Polish Jews were once again put to trial for their Jewishness. Almost all war survivors had been completely assimilated into Polish culture, almost no one was religious. Young people often did not identify as Jews, even if they were aware of their origins. Some only learned they were Jews from interrogators or when they found themselves expelled from university. The young were furious and distressed, while their elders, who remembered the war, were just afraid of what would happen next. What everyone shared was a sense of fear and loneliness. Many felt resentment towards the colleagues who did not speak up in meetings when they were accused of Zionism and fired from their job, or the neighbours who stopped greeting them in the street. Another shared experience from those times was a silent home where no one had to rush to work or to lectures any more.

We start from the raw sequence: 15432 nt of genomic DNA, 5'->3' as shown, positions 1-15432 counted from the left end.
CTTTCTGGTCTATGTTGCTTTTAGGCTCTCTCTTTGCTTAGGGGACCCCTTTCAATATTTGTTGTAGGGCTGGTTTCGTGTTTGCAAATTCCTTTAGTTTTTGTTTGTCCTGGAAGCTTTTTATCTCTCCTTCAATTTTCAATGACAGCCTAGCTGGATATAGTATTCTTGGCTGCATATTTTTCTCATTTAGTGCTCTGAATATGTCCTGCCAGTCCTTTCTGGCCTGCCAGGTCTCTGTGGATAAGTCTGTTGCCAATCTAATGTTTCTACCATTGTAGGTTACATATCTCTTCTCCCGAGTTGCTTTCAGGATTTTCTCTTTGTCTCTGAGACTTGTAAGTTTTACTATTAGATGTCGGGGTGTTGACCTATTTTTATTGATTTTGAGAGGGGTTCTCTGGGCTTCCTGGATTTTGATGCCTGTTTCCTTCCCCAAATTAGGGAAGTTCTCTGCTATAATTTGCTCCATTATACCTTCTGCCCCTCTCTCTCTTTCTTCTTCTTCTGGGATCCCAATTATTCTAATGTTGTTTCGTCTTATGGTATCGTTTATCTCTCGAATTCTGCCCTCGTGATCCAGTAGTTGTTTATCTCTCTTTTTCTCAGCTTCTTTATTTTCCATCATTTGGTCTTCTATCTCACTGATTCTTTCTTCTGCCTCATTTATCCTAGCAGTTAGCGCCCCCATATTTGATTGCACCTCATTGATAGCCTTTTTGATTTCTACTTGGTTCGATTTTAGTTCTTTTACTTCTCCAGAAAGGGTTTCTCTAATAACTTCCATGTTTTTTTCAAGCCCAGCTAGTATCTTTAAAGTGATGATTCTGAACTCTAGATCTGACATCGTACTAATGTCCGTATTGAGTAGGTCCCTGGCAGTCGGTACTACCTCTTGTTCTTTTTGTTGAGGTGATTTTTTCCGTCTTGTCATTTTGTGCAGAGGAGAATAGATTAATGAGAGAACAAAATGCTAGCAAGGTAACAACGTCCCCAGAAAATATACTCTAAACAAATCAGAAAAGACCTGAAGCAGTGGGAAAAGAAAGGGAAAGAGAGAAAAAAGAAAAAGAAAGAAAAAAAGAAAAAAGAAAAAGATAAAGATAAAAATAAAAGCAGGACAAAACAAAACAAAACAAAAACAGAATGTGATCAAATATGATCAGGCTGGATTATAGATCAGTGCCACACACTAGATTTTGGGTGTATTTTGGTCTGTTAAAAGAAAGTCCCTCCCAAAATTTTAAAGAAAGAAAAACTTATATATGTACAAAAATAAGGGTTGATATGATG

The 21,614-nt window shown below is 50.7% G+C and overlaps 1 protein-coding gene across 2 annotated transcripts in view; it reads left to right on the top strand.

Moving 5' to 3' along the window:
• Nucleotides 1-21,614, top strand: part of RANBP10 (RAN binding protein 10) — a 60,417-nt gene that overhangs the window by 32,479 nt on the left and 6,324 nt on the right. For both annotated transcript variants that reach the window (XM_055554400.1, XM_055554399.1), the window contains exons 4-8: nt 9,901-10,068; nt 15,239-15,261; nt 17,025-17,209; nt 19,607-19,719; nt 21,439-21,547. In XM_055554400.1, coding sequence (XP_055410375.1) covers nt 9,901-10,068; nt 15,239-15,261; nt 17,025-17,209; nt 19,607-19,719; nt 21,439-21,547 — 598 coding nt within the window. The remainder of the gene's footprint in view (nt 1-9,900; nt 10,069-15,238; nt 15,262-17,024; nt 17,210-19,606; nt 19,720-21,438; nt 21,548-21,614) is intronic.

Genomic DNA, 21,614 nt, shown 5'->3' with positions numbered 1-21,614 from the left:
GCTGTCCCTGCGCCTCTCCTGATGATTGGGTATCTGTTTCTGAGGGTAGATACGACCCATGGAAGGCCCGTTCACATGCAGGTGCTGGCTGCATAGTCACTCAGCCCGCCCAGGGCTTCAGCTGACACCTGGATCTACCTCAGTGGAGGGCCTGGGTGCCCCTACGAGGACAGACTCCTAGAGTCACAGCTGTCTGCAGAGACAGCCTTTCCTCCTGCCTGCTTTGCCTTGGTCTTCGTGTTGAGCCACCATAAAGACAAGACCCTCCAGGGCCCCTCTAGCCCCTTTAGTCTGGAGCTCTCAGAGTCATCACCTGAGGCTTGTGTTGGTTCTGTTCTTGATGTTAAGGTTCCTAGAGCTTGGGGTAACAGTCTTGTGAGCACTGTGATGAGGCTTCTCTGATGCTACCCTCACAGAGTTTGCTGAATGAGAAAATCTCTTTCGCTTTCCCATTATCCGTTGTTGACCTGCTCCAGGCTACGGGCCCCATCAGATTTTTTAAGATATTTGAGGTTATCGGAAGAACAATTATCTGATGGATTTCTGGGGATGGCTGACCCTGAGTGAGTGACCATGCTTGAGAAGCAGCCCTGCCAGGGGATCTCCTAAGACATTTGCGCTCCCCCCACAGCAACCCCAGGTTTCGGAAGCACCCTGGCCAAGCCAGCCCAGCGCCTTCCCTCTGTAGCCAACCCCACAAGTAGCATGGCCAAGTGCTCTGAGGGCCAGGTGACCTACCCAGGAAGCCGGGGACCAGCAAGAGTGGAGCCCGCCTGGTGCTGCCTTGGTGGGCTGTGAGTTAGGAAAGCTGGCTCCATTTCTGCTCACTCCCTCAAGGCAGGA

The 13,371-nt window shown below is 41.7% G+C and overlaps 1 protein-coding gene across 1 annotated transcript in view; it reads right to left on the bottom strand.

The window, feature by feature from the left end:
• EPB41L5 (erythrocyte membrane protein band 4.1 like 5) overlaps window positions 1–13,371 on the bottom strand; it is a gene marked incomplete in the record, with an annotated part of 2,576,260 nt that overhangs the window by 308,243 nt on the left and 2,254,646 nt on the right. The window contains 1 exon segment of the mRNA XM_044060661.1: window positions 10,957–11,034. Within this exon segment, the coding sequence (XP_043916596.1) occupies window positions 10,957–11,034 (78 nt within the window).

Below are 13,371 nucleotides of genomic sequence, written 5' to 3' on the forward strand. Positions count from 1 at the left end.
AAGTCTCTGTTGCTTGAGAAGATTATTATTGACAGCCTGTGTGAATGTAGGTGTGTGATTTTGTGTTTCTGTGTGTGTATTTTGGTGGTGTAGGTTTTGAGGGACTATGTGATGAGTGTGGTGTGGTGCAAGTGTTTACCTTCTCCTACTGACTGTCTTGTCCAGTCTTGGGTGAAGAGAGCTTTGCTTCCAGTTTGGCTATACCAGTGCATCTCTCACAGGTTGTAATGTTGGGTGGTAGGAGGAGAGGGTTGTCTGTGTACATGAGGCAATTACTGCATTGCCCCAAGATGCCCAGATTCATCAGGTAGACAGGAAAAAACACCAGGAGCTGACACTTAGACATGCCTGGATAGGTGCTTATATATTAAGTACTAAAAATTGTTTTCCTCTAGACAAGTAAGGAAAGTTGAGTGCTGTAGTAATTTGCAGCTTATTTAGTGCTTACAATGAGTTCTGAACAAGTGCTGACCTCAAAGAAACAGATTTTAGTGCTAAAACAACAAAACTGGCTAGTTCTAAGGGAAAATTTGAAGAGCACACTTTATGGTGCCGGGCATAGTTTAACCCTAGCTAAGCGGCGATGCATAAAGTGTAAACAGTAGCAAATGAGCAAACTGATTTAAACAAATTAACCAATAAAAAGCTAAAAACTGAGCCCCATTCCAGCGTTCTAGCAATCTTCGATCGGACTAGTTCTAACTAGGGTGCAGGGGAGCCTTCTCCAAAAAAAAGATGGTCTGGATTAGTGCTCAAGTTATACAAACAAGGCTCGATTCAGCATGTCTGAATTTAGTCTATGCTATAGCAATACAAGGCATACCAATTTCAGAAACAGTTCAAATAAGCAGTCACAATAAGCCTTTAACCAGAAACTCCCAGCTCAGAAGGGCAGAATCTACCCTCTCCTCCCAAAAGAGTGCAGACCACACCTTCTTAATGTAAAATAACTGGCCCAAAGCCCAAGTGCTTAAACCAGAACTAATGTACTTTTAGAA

In his programmatic speech from 19 March, Gomułka once again urged “those who regard Israel as their homeland to leave” and promised that exit passports would be granted to every applicant. Discussions of emigration began.
It was by no means an easy decision to make. The young considered themselves citizens of Poland and the old found it hard to start their life all over again. Everyone feel excluded and wronged. A popular March joke went: “Who will stay in Poland when the borders are opened? Just a few indecisive Jews.”
The wave of emigration lasted over a year. In June 1969 the authorities announced that exit passports would be issued to “Polish citizens of Jewish nationality” only until 1 September. That mobilized the indecisive. In total, approximately 15,000 people left the country.